• Bacon is also bad, according to studies that media loves to cite. Its preservative causes cancer. Its preservative is also found in various plants like celery, and is also produced as part of your saliva. Assuming those studies are correct, a young healthy adult needs to eat 4 full 500-gram packs of bacon in order to achieve a 50% probability of bacon causing cancer in the latter half of their lifetime. Even being on keto, I would at most not even a fifth of that amount.
  • So don't skip breakfast, and listen to their clearly very credible advice - no bacon, no eggs, just cereal.

Low fat, high carb, no meat? If this vegan agenda continues to spread, America is a herd of sheep led on a path to anything but good health, or perhaps a human foie gras farm. Sure, nobody is going to cannibalize the liver of those ginormous snorlaxes that dropped dead, but it was a profitable journey leading them to their graves. The beneficiaries are pharmaceutical giants and food giants. Drugs can continue pumping out for profit and for symptoms only, especially with America's notorious reputation of extortionately priced drugs. There really is no motive to find a cure for diseases. Cures that are found - those are suppressed as much as possible. Keto and intermittent fasting has worked out to be an effective remedy that tackles the cause of diabetes and obesity, of which the latter I can personally attest to. Yet, officials will dismiss it as dangerous and discourage it. Food giants will continue to produce whatever they make. It may be low quality food, but it certainly keeps the costs down. To further drive up profits, both of these categorical giants have infiltrated the research community. Whether your doctor is a pharma shill, or genuinely trying to help, their textbooks are based on the research funded by these assholes.

Meat isn't inherently bad. It's a matter of what you did to it. Did a fast food joint fry it in cheap vegetable oil, putting it between two burger buns with caramelized onions and ketchup with a large Coca Cola on the side? Or is it a part of your salad? Omnivores contain both subsets: health-conscious and careless people. Vegan diet? It's not by definition more or less healthy than eating as an omnivore. It just takes a lot more planning to make sure you get all you need, and avoid all that harms. By eliminating meat because of where the current-day agenda is headed, it's a sure-fire way to degrade the health of more and more people.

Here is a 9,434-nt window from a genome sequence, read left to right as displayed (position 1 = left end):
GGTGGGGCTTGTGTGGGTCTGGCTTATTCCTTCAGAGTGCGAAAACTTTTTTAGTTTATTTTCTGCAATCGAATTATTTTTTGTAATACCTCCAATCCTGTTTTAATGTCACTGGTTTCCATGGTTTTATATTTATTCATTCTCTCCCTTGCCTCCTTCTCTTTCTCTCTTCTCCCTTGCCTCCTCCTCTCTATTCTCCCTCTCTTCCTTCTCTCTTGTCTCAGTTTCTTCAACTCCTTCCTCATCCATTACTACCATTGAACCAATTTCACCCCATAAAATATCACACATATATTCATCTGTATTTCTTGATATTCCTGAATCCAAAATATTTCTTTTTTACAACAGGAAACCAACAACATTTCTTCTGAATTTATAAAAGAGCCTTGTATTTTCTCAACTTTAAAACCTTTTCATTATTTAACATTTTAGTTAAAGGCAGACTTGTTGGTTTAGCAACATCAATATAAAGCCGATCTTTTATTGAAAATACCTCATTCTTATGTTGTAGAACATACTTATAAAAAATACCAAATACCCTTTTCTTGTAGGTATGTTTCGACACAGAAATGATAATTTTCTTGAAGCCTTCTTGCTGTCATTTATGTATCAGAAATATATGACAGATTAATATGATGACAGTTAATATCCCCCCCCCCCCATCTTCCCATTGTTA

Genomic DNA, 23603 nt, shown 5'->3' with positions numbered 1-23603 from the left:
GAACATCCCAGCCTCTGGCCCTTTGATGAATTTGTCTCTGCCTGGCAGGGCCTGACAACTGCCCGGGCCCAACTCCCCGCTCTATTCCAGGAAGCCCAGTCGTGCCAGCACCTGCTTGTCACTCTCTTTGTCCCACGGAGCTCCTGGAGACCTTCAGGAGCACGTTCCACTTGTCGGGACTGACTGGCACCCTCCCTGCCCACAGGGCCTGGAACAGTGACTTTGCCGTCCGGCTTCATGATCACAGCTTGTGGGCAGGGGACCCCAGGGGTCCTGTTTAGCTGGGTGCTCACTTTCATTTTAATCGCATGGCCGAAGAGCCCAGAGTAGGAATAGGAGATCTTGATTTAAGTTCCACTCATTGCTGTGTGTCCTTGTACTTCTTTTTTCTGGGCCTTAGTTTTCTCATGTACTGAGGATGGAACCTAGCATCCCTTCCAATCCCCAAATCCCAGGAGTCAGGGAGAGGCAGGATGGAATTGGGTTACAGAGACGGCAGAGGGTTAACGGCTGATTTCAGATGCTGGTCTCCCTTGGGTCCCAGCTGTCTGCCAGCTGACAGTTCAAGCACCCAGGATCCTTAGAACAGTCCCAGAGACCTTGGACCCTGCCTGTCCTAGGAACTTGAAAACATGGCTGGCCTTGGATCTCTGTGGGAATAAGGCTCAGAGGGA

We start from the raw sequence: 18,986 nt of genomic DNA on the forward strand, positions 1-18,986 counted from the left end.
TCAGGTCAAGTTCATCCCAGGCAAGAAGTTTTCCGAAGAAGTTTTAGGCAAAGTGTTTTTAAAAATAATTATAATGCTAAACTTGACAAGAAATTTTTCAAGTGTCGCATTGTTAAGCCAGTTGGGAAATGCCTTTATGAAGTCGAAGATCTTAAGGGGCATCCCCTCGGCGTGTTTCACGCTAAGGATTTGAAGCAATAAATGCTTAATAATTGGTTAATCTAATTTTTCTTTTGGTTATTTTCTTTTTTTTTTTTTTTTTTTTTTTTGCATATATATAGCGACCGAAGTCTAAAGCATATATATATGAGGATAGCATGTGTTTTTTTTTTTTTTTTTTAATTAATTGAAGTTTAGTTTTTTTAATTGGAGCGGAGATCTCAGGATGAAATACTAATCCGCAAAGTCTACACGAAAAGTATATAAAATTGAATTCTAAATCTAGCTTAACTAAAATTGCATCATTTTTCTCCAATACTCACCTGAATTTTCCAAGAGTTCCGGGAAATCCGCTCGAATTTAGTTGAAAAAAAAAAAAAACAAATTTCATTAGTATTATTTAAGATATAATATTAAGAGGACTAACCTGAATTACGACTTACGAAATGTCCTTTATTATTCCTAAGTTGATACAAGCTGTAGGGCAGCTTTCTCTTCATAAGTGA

The push for veganism is a pathetic effort. Nutrition merit? Scuffed. It's only good for those who don't want to be mean by eating the flesh of a perfectly friendly animal that used to be alive. The environment is another subject, but it does supposedly cut down on CO2 emissions, which may or may not have an impact on climate change.

Peppermint Swirl has reacted to this post.
Peppermint Swirl

Vegans are seeing an opportunity to expand their tyrannical ideology in the wake of the climate crisis. In fact, this is the whole issue with the climate crisis to begin with. You take some data that is predictive of (not solidly foretelling of) disaster and you can justify anything you need to because "it's an emergency". No serious scientist is seriously arguing that the world will end in 8 years. Also pretty suspicious how that lines up perfectly with a two-term Trump presidency.

Maybe Brazil should actually enforce its existing deforestation laws. But nah, to hear a vegan tell it, they think you need to completely outlaw ranching. These are sick, dangerous people who get off on self-flaggelation by eating terrible food three meals a day. They hate themselves and they want you to hate yourself too. Indulge and eat meat.

 

I found this.

https://www.youtube.com/watch?v=-k-V3ESHcfA

I'm not an atomic playboy!
Quote from depressed_snowman on February 16, 2020, 3:42 am

I found this.

https://www.youtube.com/watch?v=-k-V3ESHcfA

Comments as I watch the video (tl;dr at the bottom):

  • How does it taste? I've had one of those burgers before. It didn't fool me into thinking it's meat, but it does have its own appeal in taste that I can appreciate.
  • Is it good for me? Probably not.
  • Is it good for the planet? It's less resource intensive for sure. Whether that translates to good or bad for the planet, I don't have the answer for.
  • Factory farms aren't great - I can agree on that. On the topic of nutrition, the kinds and quantities of nutrients available in meat does depend on what that animal ate. Different diets fed to livestock also makes a difference in things like marbling if you're into culinary arts